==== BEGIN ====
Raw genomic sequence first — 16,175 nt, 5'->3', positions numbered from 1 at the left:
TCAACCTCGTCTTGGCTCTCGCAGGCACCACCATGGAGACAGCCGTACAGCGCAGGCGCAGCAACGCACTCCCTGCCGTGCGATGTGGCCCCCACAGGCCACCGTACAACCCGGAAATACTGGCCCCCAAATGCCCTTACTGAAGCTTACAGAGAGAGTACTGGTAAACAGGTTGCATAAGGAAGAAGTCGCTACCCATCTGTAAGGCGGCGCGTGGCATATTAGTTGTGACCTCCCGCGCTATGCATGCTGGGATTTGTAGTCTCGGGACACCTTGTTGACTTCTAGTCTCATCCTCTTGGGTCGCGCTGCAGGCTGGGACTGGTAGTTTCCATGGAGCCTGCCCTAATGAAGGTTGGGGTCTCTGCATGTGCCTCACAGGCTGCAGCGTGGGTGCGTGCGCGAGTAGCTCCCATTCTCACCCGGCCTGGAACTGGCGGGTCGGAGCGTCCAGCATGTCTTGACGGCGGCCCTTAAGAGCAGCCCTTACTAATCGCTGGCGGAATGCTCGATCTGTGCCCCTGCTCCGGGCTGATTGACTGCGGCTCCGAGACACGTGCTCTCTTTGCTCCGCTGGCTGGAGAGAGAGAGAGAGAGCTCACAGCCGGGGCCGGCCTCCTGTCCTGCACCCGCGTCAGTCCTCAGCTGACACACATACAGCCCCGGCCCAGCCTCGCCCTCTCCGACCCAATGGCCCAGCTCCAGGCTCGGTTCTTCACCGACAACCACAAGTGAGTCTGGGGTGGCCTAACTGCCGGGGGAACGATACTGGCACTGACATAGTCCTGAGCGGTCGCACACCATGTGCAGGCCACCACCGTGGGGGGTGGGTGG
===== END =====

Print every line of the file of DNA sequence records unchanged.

Raw genomic sequence first — 16,175 nt, 5'->3', positions numbered from 1 at the left:
TCAACCTCGTCTTGGCTCTCGCAGGCACCACCATGGAGACAGCCGTACAGCGCAGGCGCAGCAACGCACTCCCTGCCGTGCGATGTGGCCCCCACAGGCCACCGTACAACCCGGAAATACTGGCCCCCAAATGCCCTTACTGAAGCTTACAGAGAGAGTACTGGTAAACAGGTTGCATAAGGAAGAAGTCGCTACCCATCTGTAAGGCGGCGCGTGGCATATTAGTTGTGACCTCCCGCGCTATGCATGCTGGGATTTGTAGTCTCGGGACACCTTGTTGACTTCTAGTCTCATCCTCTTGGGTCGCGCTGCAGGCTGGGACTGGTAGTTTCCATGGAGCCTGCCCTAATGAAGGTTGGGGTCTCTGCATGTGCCTCACAGGCTGCAGCGTGGGTGCGTGCGCGAGTAGCTCCCATTCTCACCCGGCCTGGAACTGGCGGGTCGGAGCGTCCAGCATGTCTTGACGGCGGCCCTTAAGAGCAGCCCTTACTAATCGCTGGCGGAATGCTCGATCTGTGCCCCTGCTCCGGGCTGATTGACTGCGGCTCCGAGACACGTGCTCTCTTTGCTCCGCTGGCTGGAGAGAGAGAGAGAGAGCTCACAGCCGGGGCCGGCCTCCTGTCCTGCACCCGCGTCAGTCCTCAGCTGACACACATACAGCCCCGGCCCAGCCTCGCCCTCTCCGACCCAATGGCCCAGCTCCAGGCTCGGTTCTTCACCGACAACCACAAGTGAGTCTGGGGTGGCCTAACTGCCGGGGGAACGATACTGGCACTGACATAGTCCTGAGCGGTCGCACACCATGTGCAGGCCACCACCGTGGGGGGTGGGTGG